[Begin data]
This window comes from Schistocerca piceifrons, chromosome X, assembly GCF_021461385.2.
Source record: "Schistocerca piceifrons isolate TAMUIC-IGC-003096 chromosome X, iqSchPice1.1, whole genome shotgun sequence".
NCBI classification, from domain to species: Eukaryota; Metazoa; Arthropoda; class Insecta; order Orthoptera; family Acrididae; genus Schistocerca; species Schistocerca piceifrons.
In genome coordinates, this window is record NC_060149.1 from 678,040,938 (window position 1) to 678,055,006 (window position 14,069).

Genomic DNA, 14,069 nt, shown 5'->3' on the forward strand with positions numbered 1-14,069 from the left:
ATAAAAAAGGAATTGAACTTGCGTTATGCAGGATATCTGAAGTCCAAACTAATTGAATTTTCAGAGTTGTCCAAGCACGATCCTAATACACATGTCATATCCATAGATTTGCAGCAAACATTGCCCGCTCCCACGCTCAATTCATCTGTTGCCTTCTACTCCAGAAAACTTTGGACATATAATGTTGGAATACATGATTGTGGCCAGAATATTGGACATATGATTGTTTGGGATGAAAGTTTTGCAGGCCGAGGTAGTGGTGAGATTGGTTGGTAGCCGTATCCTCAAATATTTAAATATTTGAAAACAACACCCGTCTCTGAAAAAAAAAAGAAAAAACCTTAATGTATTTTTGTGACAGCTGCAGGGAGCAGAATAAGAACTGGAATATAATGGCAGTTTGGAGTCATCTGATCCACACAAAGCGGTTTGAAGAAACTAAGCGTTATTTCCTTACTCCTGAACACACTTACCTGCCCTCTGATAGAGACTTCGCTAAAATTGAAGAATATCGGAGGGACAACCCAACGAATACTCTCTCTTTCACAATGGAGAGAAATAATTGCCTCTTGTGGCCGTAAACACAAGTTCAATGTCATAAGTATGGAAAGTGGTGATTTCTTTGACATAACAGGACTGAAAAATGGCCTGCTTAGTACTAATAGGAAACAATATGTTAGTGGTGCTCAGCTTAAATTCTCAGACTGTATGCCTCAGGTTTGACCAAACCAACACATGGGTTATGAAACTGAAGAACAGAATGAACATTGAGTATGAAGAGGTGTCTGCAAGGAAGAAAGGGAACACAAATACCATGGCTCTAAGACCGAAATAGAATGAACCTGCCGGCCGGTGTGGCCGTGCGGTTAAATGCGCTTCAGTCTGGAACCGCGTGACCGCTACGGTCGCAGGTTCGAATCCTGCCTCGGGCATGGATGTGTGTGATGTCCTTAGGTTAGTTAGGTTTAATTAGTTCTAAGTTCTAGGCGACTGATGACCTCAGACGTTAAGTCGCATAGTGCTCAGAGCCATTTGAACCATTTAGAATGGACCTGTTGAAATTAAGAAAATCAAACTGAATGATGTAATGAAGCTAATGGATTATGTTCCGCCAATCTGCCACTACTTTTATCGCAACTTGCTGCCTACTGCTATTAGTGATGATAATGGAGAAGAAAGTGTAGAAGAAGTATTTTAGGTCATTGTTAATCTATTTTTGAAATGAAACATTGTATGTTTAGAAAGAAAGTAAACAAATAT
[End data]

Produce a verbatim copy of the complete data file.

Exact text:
This window comes from Schistocerca piceifrons, chromosome X, assembly GCF_021461385.2.
Source record: "Schistocerca piceifrons isolate TAMUIC-IGC-003096 chromosome X, iqSchPice1.1, whole genome shotgun sequence".
NCBI classification, from domain to species: Eukaryota; Metazoa; Arthropoda; class Insecta; order Orthoptera; family Acrididae; genus Schistocerca; species Schistocerca piceifrons.
In genome coordinates, this window is record NC_060149.1 from 678,040,938 (window position 1) to 678,055,006 (window position 14,069).

Genomic DNA, 14,069 nt, shown 5'->3' on the forward strand with positions numbered 1-14,069 from the left:
ATAAAAAAGGAATTGAACTTGCGTTATGCAGGATATCTGAAGTCCAAACTAATTGAATTTTCAGAGTTGTCCAAGCACGATCCTAATACACATGTCATATCCATAGATTTGCAGCAAACATTGCCCGCTCCCACGCTCAATTCATCTGTTGCCTTCTACTCCAGAAAACTTTGGACATATAATGTTGGAATACATGATTGTGGCCAGAATATTGGACATATGATTGTTTGGGATGAAAGTTTTGCAGGCCGAGGTAGTGGTGAGATTGGTTGGTAGCCGTATCCTCAAATATTTAAATATTTGAAAACAACACCCGTCTCTGAAAAAAAAAAGAAAAAACCTTAATGTATTTTTGTGACAGCTGCAGGGAGCAGAATAAGAACTGGAATATAATGGCAGTTTGGAGTCATCTGATCCACACAAAGCGGTTTGAAGAAACTAAGCGTTATTTCCTTACTCCTGAACACACTTACCTGCCCTCTGATAGAGACTTCGCTAAAATTGAAGAATATCGGAGGGACAACCCAACGAATACTCTCTCTTTCACAATGGAGAGAAATAATTGCCTCTTGTGGCCGTAAACACAAGTTCAATGTCATAAGTATGGAAAGTGGTGATTTCTTTGACATAACAGGACTGAAAAATGGCCTGCTTAGTACTAATAGGAAACAATATGTTAGTGGTGCTCAGCTTAAATTCTCAGACTGTATGCCTCAGGTTTGACCAAACCAACACATGGGTTATGAAACTGAAGAACAGAATGAACATTGAGTATGAAGAGGTGTCTGCAAGGAAGAAAGGGAACACAAATACCATGGCTCTAAGACCGAAATAGAATGAACCTGCCGGCCGGTGTGGCCGTGCGGTTAAATGCGCTTCAGTCTGGAACCGCGTGACCGCTACGGTCGCAGGTTCGAATCCTGCCTCGGGCATGGATGTGTGTGATGTCCTTAGGTTAGTTAGGTTTAATTAGTTCTAAGTTCTAGGCGACTGATGACCTCAGACGTTAAGTCGCATAGTGCTCAGAGCCATTTGAACCATTTAGAATGGACCTGTTGAAATTAAGAAAATCAAACTGAATGATGTAATGAAGCTAATGGATTATGTTCCGCCAATCTGCCACTACTTTTATCGCAACTTGCTGCCTACTGCTATTAGTGATGATAATGGAGAAGAAAGTGTAGAAGAAGTATTTTAGGTCATTGTTAATCTATTTTTGAAATGAAACATTGTATGTTTAGAAAGAAAGTAAACAAATAT